You are going to have so much phonics fun with sound sticks! This is a simple way to teach, review, and practice phonics skills with little learners. It is paperless, hands-on, engaging, and FUN. Best yet… you can use it for how you need to use it. There is no right or wrong here! If you are in a school like mine where hands-on activities are preferred over printables, I have got a treat for you! This is something you can make once and reuse year after year!
Sound Stick Prep
Putting together your materials is easy! All you need is the sound printables and fun craft sticks, think dollar store or Amazon. Since my printables come with 78 sounds with a color-rich version as well as a black and white version, you can truly make these your own! You can see that 5 sets of vowel pieces print out on one sheet.
All sheets have been organized into teachable stages so you don’t have to make all the sound sticks at one time, but rather at teachable segments throughout the year. Best yet, there ate 78 sounds in this one back so chances are, your phonics skills can and will be more than covered.
More Prepping Tips
If you prefer the black and white printables, you can choose to print these onto colorful paper for organization and attach them to plain sticks. The option is totally yours. I do prefer the larger popsicle sticks for these activities though.
Storing Sound Sticks
You can store these fun phonics sticks in baggies, but you can also choose to use these typical pencil cases as well. I have found that it is easy for students to grab the sound sticks we are using as long as they are color-coded.
Here is how I prefer to store my sound sticks.
- First, I place each student set in a baggie. Since we are doing the bossy r sounds this week, all those sounds are in one baggie.
- When we need the sticks, I pass them out and collect them when we are done.
- At the end of the week, students put their sticks only in their boxes. I reuse the baggies that did hold the sticks for the next sounds.
Using Sound Sticks
Next, we review sounds and play games with these sticks in small groups often as well. We pull from the boxes or use baggies. I can see teachers who use desks storing their sound sticks in pencil cases in desks. I can also see teachers who use community supplies using baggies.
Organizing Your Sound Sticks
The real key to phonics fun with sound sticks to think about the whole year and break your sounds into teachable parts with colors.
By the way, you can make your own system for the organization. Since I knew I wanted to use these for the whole year, I knew I needed a way to color-code them. I am going to show my strategy and my reasoning.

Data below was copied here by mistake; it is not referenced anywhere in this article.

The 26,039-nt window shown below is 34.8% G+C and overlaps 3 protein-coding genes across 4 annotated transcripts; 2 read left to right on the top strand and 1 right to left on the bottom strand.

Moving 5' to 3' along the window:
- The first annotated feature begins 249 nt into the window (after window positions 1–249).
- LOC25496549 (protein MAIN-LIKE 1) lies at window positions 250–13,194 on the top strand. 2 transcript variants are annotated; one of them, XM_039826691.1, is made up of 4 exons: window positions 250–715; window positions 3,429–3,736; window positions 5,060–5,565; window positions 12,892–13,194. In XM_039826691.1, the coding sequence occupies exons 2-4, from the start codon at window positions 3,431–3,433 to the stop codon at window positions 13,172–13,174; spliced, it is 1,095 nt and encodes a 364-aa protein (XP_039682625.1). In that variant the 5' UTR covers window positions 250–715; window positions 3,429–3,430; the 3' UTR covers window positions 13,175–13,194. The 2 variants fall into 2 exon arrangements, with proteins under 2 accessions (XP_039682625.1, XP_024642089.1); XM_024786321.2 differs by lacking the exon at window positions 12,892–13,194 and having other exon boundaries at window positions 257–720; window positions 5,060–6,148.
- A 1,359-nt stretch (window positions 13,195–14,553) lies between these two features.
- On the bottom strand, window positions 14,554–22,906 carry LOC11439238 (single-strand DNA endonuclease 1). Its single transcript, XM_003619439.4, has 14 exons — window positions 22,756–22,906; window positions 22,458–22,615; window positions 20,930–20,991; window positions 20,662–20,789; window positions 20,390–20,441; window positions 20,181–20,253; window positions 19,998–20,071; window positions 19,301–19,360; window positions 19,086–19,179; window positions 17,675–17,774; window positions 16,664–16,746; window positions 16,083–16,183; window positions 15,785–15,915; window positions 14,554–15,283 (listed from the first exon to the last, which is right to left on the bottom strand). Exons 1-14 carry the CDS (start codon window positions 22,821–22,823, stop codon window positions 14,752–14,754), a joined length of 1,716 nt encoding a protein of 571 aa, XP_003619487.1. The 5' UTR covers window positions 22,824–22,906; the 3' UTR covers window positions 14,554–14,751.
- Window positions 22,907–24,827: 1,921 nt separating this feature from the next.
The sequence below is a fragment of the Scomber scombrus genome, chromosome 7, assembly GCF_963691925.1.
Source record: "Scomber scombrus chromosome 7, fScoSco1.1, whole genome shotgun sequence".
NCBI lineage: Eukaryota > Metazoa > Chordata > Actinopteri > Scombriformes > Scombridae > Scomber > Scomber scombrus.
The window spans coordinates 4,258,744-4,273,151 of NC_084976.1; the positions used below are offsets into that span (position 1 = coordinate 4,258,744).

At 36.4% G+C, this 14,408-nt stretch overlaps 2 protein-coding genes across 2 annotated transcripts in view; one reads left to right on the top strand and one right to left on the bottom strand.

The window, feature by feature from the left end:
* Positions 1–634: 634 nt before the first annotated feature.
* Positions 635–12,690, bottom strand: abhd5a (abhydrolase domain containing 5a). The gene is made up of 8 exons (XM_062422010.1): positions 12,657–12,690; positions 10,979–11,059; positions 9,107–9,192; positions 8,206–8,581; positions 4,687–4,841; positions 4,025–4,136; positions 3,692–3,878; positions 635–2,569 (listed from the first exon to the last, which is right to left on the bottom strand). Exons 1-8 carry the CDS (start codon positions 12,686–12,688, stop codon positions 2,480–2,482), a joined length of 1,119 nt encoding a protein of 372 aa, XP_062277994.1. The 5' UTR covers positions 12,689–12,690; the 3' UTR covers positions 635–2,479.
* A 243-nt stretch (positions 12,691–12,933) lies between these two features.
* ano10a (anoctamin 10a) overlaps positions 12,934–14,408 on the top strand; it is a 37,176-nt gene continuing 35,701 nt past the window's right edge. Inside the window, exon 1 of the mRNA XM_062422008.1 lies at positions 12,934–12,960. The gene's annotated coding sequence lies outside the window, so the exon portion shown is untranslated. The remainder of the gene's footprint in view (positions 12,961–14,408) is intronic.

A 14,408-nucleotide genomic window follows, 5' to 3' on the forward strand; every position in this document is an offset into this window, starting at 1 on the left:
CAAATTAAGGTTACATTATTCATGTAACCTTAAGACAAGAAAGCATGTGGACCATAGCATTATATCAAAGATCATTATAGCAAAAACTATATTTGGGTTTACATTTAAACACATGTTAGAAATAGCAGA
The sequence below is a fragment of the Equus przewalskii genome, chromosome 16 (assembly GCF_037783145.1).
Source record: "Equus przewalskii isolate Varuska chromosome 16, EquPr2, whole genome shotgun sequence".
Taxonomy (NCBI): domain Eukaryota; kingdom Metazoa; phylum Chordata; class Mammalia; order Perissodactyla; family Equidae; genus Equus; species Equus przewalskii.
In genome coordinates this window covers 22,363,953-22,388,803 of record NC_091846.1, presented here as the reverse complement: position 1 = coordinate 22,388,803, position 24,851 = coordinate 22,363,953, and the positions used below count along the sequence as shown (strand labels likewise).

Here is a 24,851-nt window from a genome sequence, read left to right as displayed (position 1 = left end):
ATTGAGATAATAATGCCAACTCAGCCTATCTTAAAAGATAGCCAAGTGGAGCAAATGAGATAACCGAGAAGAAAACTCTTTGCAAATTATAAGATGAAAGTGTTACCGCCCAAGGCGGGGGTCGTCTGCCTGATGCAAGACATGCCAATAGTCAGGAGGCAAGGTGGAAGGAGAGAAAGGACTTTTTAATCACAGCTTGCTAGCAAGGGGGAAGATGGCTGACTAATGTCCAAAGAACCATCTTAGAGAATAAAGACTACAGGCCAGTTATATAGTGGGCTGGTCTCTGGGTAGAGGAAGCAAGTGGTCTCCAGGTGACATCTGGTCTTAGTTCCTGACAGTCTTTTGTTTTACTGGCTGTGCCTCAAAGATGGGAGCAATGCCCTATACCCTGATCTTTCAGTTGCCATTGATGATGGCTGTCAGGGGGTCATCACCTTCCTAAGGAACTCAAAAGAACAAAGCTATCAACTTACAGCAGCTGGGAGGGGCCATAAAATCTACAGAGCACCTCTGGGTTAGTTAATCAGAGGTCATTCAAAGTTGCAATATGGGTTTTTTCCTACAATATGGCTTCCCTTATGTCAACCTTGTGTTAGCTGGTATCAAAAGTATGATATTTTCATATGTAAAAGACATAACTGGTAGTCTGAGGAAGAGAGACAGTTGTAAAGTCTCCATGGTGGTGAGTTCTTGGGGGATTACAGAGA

First, on yellow sticks, I chose to put those tricky letters b, d, q, and p. These are letters that we teachers work on all the time. I wanted these sticks in their own color because it is a skill we always work on and use. If they are on their own color, students can pull out their yellow pieces fast!
Next, I also chose to put the blends on the blue sticks. I put all the r blends on these pieces, and I can add the l blends to the other side of the same sticks as well. This just saves sticks! You can also use the same sticks for the s blends as well. Since there are so many blends, I found myself running out of blue sticks quickly!
Then, we can’t forget the digraphs! Here they are! The /th/ sound is double-sided with both /th/ sounds. Their home is on the green sticks.
Also, we included the double consonant endings, along with the final -ck sound. These are in purple. I know -ck isn’t a double-ending sound, but in a way, it is since the c and k can both make the same sound.
Lastly, and most importantly, those vowels! These are two-sided with the long sound on one side and the short sound on the other side. We use these sound sticks the most often. Do you love to use the term FLIPPING the sound? It is the term we use, so flipping the stick with the sound is so much fun for them.
Additionally, I debated the stick color for the bossy r sounds but settled on orange. I didn’t want them to remain red since the r isn’t a vowel, so I thought orange gave them their own color for easy finding and usage.
Ready for Phonics Fun with Sound Sticks
First, don’t give your students all their sound sticks at once! NO WAY.
Instead, you will have them work with their sound sticks as you teach whatever phonics program you use. Then the sound sticks go in their box or baggie. Students can use and reuse their sticks over and over again for phonics fun.
Play with Sound Sticks With These Suggestions
- As a great alternative to worksheets, printable, or written phonics
- An introduce a letter and its sound with the stick
- Have students compare two or more sounds using the sticks
- Give students a picture and have them hold up the stick with that initial, middle, or ending sound
- Give students a word with the sound pattern missing, and have them hold up the stick with the correct sound in it
- Have students use during word work activity with the supporting pictures and letter support
- Place students back to back but both with sticks, give them a picture or a word, ask them to hold up the correct sound, then ask them to walk with their partner about why they chose their sound
- Use to fill in missing letters of words
- Have students build words with sticks
- Make real or nonsense words
- Use as a simple assessment or complete assessment of sound understanding
- Review letters and sounds quickly
- Keep on hand for reversal issues such as b, d, p, q
- As a great review for RTI and SST students
- Easy differentiation with students using the sound sticks they need
- Finally, these are fun visual support for sand trays or other sensory phonics activities that can be used in sensory bins